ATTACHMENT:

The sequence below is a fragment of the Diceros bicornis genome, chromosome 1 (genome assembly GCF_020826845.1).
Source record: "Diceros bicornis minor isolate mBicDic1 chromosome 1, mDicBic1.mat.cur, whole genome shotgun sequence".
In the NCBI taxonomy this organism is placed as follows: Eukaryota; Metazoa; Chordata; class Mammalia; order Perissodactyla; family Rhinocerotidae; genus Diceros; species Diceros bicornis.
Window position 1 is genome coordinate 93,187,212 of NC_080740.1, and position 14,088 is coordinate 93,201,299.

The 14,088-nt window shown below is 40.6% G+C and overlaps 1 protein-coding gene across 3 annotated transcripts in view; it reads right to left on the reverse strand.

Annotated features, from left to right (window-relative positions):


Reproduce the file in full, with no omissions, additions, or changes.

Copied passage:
The sequence below is a fragment of the Diceros bicornis genome, chromosome 1 (genome assembly GCF_020826845.1).
Source record: "Diceros bicornis minor isolate mBicDic1 chromosome 1, mDicBic1.mat.cur, whole genome shotgun sequence".
In the NCBI taxonomy this organism is placed as follows: Eukaryota; Metazoa; Chordata; class Mammalia; order Perissodactyla; family Rhinocerotidae; genus Diceros; species Diceros bicornis.
Window position 1 is genome coordinate 93,187,212 of NC_080740.1, and position 14,088 is coordinate 93,201,299.

The 14,088-nt window shown below is 40.6% G+C and overlaps 1 protein-coding gene across 3 annotated transcripts in view; it reads right to left on the reverse strand.

Annotated features, from left to right (window-relative positions):